In matters of business, each country’s citizens may invest in the other two nations just like citizens. The same process is in effect for legal matters. On the face of it, the provisions of NAFTA should satisfy questions of persons in the United States from Mexico and Canada to work. NAFTA provided for free access to each others markets with tariffs essentially becoming one North America Nation in all matters economic. This provides for the inclusion of citizens.
The baffling question that remains and requires response is why any Mexican citizen finds it necessary to slip into the country? Why do Mexicans pay smugglers thousands of dollars to slip them across the border to be held in drop houses until they can pay their way out?
Immigration reform reveals its challenges are more political than legal. It is illegal to be in the United States undocumented. That is fact. Federal agencies are charged with making sure the borders are secure. Border States between Mexico and the United States experience the brunt of this crime and its accompanying violence.
Living in a Post 911 World, security measures are by necessity enhanced to protect American Citizens and persons legally documented to be within the borders. Whether undocumented persons in the United States know the legal risks they take, they are sure to experience the privilege and provision of basic human rights; respect, dignity, and emergency care. They have no rights accorded citizens and legally documented others.
Immigration as a legal issue can be resolved in one to two years provided government leadership doesn’t punk out on its mission and policy directives of Homeland Security to secure the borders and enforce U. S. immigration laws. The following The 10 Step Action Strategy respects the dignity of all people on both sides of the border and immigration.
Government leadership must acknowledge and affirm the rule of law in matters of immigration and the oaths they are sworn to uphold.
Government leadership’s initiative to manage immigration must be co – signed by a majority of Americans by referendum to establish a two year limit to establish a legal status to all persons illegally in the country. Persons taking advantage of this opportunity within the first three months after passage of the federal referendum are to be afforded the opportunity to pay no federal taxes for one year following their coming forward.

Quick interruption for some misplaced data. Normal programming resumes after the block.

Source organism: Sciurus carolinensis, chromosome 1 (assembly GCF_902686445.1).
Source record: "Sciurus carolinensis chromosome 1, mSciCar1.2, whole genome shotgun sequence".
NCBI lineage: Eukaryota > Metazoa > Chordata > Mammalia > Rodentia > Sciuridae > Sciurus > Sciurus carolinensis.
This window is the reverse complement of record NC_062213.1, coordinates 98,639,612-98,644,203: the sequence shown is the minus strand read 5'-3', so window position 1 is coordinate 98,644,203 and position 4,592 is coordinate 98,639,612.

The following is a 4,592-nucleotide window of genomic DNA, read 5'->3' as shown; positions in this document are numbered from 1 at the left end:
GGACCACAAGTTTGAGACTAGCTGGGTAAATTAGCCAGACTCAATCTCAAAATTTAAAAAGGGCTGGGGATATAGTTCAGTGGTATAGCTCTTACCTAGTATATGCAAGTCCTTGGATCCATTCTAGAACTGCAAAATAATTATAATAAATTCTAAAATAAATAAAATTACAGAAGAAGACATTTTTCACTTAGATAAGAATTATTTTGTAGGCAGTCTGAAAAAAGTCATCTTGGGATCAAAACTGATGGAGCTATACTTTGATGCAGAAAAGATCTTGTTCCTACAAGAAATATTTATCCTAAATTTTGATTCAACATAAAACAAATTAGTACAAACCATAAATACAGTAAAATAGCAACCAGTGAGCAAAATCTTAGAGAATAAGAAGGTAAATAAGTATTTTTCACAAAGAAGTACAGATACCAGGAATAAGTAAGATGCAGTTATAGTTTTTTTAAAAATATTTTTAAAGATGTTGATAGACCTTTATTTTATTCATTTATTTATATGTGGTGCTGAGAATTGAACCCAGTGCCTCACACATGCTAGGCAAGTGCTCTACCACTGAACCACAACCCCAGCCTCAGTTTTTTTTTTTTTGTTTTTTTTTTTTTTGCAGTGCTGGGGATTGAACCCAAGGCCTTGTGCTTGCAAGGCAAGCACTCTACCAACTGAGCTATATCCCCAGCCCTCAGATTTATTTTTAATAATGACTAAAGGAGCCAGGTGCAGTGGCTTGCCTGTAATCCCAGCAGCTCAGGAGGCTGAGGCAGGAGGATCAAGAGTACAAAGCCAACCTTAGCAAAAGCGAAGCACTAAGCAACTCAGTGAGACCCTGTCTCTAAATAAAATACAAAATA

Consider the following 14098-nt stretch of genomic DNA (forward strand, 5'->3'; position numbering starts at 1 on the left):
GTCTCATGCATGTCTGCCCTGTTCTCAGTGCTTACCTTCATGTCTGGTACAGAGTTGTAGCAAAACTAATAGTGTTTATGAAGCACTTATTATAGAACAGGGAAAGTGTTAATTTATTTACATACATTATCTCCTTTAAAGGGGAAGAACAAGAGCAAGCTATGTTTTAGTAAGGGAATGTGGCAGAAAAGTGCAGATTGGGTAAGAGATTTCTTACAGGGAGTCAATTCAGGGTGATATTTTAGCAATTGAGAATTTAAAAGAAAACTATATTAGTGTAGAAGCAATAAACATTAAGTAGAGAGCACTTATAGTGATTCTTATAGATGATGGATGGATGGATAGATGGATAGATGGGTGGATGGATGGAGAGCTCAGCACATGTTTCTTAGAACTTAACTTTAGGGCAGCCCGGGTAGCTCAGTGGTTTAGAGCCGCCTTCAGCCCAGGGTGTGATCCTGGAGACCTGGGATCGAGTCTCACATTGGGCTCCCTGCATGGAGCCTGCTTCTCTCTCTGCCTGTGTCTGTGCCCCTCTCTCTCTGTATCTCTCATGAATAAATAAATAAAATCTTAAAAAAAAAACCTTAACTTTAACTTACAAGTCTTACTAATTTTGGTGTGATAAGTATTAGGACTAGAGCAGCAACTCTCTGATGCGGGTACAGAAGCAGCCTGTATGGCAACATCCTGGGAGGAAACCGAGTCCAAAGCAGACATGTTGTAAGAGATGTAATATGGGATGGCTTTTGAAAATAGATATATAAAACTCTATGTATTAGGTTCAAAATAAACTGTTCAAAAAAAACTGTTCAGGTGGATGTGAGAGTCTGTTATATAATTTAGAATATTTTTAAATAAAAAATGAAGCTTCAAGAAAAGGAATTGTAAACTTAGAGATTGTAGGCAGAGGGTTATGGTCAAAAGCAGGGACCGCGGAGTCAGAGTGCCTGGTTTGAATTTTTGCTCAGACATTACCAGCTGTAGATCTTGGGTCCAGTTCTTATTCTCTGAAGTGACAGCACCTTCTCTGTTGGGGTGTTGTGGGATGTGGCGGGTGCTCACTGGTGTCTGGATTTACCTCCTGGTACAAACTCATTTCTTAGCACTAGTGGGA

Undocumented workers coming forth after 3 months will provide 100 hours public service during the first year following the moratorium. Persons coming forth in first three months will not have to meet the public service requirement.
Establish or re- affirms a crime and sentencing for being and/or harboring an undocumented person in the country at the end of the two year moratorium.
Establish a rally day around the end of immigration madness as it currently exists for celebration of the North American People’s Evolution.
Provide incentives to cities and states that offer to relocate former undocumented persons seeking work that are willing to relocate where work is available.
Build the fence along the border with unemployed persons on both sides of the border functioning under shared military leadership and costs for building, maintenance, and operation. Workers do not need to be military personnel. This could provide thousands of jobs in the short term construction phase. Border Patrol must work two ways and both governments should be side by side managing the fence border and it costs of successful function between nations.
10,000 volunteers from America and Mexico’s colleges and universities will travel to each country annually beginning the first year after the moratorium for one month community public service exchanges.
Each country will streamline the process for accessing legal status and or citizenship in each country to take place within 90 – 180 days after application.
Deploy a comprehensive North American Identification Card inclusive of community, state, nation, health emergency related information relevant to the individual, and any other information deemed necessary to facilitate the security of NAFTA nations and citizens.
Convene an annual review of the state of the relationship between the nations with power to recommend to national legislative bodies recommendation deemed in the best interests of both.
This process can work without denigrating any citizens of the three nations of NAFTA provided the United States Congress can act in the best interests of the law and the people. Dr. Martin Luther King, Jr. taught us that we do not need to see the whole stair case. We just have to be willing to take the first step. America, WE can do this. WE are E PLURIBUS, the people who from the many become the one.